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Demonstrators hold upside down portraits of French President Emmanuel Macron during a protest in Bayonne, France. Demonstrators hold upside down portraits of French President Emmanuel Macron during a protest through the streets of Bayonne, France, Aug. 25, 2019 (AP photo by Bob Edme).

Anti-Government Protests in France Spell Trouble for the EU’s Trade Agenda

Tuesday, Sept. 3, 2019

Anti-government protesters have vandalized the offices of French officials aligned with President Emmanuel Macron in recent weeks, part of an ongoing backlash against the recent approval of a free trade agreement between Canada and the European Union. The Comprehensive Economic and Trade Agreement, or CETA, was ratified by the French legislature in late July, prompting farmers and environmental groups to target the offices of legislators and local officials who belong to Macron’s Republic on the Move party. In an email interview with WPR, Gerry Alons, an assistant professor of international relations and a trade policy expert at Radboud University in the Netherlands, explains the controversy behind CETA and how the ongoing protests will complicate the ratification process for another recent deal between the EU and South America’s Mercosur trade bloc.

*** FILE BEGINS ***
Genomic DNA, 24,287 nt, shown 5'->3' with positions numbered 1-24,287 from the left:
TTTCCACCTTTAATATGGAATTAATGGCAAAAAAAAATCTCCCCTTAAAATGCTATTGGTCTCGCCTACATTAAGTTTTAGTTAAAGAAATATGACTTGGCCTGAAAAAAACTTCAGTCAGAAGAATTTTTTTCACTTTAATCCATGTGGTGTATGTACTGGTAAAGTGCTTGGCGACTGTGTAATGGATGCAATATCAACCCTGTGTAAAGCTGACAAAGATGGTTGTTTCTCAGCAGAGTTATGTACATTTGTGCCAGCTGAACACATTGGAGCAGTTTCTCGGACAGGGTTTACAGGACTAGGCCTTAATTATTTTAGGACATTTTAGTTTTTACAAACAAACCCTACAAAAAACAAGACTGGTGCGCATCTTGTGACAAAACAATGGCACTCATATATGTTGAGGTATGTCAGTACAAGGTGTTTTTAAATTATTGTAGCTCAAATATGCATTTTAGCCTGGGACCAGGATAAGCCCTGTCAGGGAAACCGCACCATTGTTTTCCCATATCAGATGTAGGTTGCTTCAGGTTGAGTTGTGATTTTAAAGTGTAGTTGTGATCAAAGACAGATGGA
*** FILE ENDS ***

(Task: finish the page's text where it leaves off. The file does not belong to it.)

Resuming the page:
World Politics Review: Why did ratification of the Canada-EU trade agreement in the French National Assembly face so much opposition, including from Macron’s own party? ...

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